“The Men were up from Kent, and out of Essex too – Though naught but the Thames divides us and unites us onwards – Through all the villages of England and on to London town”. Well maybe not quite the “Wat Tyler” rallying cry (by way of Fairport Convention) … However … Paul Johnson was coming from Kent and I from Hampshire to see Naomi Bedford and Paul Simmonds launch Singing It All Back Home at Cecil Sharp House in North London on Wednesday 5 June and it felt like a traditional folk and Appalachian call to arms.
Many will know Naomi Bedford, but for those that have not made her acquaintance yet, she is an English roots singer that was introduced to the wider world in 2001 after a guest appearance on later with Jools Holland with the band Orbital. Justin Currie from Del Amitri describes Naomi as “An English Emmylou” and Shirley Collins as “A favourite voice of mine… I love to hear her sing”.
Naomi Bedford’s official debut album, Tales From the Weeping Willow was released in 2011 and featured guest contributions from Paul Heaton, Justin Currie, Alasdair Roberts and Paul Simmonds (from The Men They Couldn’t Hang). A History of Insolence (reviewed here – https://wp.me/p5SuEn-4eU) followed in 2014 which picked up a Radio 2 Folk Award nomination in the Best Original Song category (alongside her musical partner Paul Simmonds), for The Spider and the Wolf. This was then followed by Songs My Ruiner Gave to Me (reviewed here – https://wp.me/p5SuEn-aGQ) in 2017 which added Paul Simmonds name officially to the album title.
However, the concert was all about the new album Singing It All Back Home, as indeed was the first half of the show. You could tell it was going to be a special night as the musicians joining Naomi Bedford and Paul Simmonds incorporated the national guitar, banjo and mandolin wizardry of Ben Walker (who also produced the album), the 12-string guitar and backing vocals of Richard Leo, the stunning harmonies of Donna Edmead and the bass of Rhys Lovell.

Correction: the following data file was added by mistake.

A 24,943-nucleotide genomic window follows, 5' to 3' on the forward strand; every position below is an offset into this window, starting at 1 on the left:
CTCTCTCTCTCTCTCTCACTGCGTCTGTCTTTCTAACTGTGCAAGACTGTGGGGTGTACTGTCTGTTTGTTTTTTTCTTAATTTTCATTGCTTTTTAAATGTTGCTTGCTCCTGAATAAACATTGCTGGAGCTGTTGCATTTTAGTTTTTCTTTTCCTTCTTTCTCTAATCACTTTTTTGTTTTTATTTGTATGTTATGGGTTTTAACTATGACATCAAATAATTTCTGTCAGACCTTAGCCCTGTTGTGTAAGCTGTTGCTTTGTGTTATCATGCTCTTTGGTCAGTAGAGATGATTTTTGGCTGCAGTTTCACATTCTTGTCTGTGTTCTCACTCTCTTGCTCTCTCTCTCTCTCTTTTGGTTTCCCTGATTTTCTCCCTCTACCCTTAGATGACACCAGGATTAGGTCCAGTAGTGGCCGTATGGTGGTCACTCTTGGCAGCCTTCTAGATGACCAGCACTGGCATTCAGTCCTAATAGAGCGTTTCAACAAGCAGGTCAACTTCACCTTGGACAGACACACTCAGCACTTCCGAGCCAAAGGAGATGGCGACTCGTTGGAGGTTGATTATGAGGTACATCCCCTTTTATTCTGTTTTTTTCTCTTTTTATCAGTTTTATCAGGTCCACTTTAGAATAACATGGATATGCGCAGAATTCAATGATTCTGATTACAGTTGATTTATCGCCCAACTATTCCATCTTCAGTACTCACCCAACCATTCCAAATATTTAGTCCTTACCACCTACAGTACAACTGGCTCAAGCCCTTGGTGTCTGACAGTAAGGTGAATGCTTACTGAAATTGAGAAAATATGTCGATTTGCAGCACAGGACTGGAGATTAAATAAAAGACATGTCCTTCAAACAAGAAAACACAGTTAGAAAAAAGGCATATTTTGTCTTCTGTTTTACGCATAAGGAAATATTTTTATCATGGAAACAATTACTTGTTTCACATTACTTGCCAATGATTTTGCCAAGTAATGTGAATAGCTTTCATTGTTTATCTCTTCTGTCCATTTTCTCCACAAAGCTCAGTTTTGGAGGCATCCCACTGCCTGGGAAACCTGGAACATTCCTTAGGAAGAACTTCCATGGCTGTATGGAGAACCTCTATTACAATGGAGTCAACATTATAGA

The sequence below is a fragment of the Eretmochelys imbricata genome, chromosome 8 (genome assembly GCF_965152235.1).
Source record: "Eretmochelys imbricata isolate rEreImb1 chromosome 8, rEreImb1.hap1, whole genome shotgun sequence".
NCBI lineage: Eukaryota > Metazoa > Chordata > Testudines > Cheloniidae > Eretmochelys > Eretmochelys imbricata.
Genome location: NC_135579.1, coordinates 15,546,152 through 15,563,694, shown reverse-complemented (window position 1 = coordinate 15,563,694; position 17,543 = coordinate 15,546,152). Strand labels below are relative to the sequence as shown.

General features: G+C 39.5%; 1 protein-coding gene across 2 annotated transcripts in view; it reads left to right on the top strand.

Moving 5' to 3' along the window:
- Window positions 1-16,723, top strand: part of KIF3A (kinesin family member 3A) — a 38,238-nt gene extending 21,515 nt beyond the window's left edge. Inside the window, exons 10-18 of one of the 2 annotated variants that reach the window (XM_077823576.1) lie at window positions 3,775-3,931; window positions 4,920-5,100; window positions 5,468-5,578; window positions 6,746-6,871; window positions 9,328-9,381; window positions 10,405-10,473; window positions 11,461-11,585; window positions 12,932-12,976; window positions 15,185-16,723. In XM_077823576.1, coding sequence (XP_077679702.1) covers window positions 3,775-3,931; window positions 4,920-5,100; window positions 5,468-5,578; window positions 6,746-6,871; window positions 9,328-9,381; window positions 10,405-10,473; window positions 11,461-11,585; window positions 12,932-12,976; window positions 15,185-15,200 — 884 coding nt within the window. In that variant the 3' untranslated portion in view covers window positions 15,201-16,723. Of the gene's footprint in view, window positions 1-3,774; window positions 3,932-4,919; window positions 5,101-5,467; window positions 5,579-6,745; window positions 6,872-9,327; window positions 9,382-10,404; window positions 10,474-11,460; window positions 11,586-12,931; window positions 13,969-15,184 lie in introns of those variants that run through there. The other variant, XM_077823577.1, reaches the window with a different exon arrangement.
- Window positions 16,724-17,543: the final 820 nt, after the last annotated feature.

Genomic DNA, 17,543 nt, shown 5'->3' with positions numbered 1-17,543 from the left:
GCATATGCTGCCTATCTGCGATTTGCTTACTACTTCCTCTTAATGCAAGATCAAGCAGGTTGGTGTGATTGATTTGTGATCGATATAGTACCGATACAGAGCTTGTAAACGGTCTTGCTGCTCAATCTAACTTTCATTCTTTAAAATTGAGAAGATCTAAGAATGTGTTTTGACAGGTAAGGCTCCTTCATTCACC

I Must And Will Be Married kicked things off with some great stage banter on the songs content preceding it. I was also filming and taking photos throughout the performance, so I’m not sure of the exact running order but feel confident that A Rich Irish Lady (learnt from Naomi’s mother from the Hedy West version), Hangman and The Rebel Soldier were all in the first set. Hangman had its roots in the Jean Ritchie and Peggy Seeger version with a nod towards the folk/country/rock versions of Gallows Pole. The Rebel Soldier closed the first set and that wonderful moment was captured in my video below.
In the second set, the Hedy West theme continued (one of Bedford’s seminal influences) with The Sheffield Apprentice, again from the new record. The harmonies throughout the night were really amazing with songs like Hands On The Plough and Who’s That Knocking (again from the new album) benefitting from the full 4 part harmony with Bedford, Simmonds, Edmead and Leo.
In traditional territory, but closer to home came Gypsy Davy (from the album A History of Insolence: Songs of Freedom, Dissent & Strife), with a vocal delivery approach from Bedford that was very much on the other side of the Atlantic, drawing on Jean Ritchie (Naomi’s favourite version) and the Tom Paley and Peggy Seeger version to produce a mashed up version of the two with the sentiment of Woody Guthrie.
The second set also included the chilling The Cruel Mother, this version set in New York to accommodate the arrangement from the album Songs My Ruiner Gave To Me. They closed with Railroad Bill from the album Tales from the Weeping Willow from 2011.
A great night, that breathed new life into their collected versions of Appalachian songs that had very much been rooted in the heart of the English and Scottish song tradition. Cecil Sharp House was the perfect place to launch the album.
Paul Johnson and I caught up with Naomi and Paul after the show. Click the play button below to listen to the interview.
Artists’ website: https://www.naomibedford.com/
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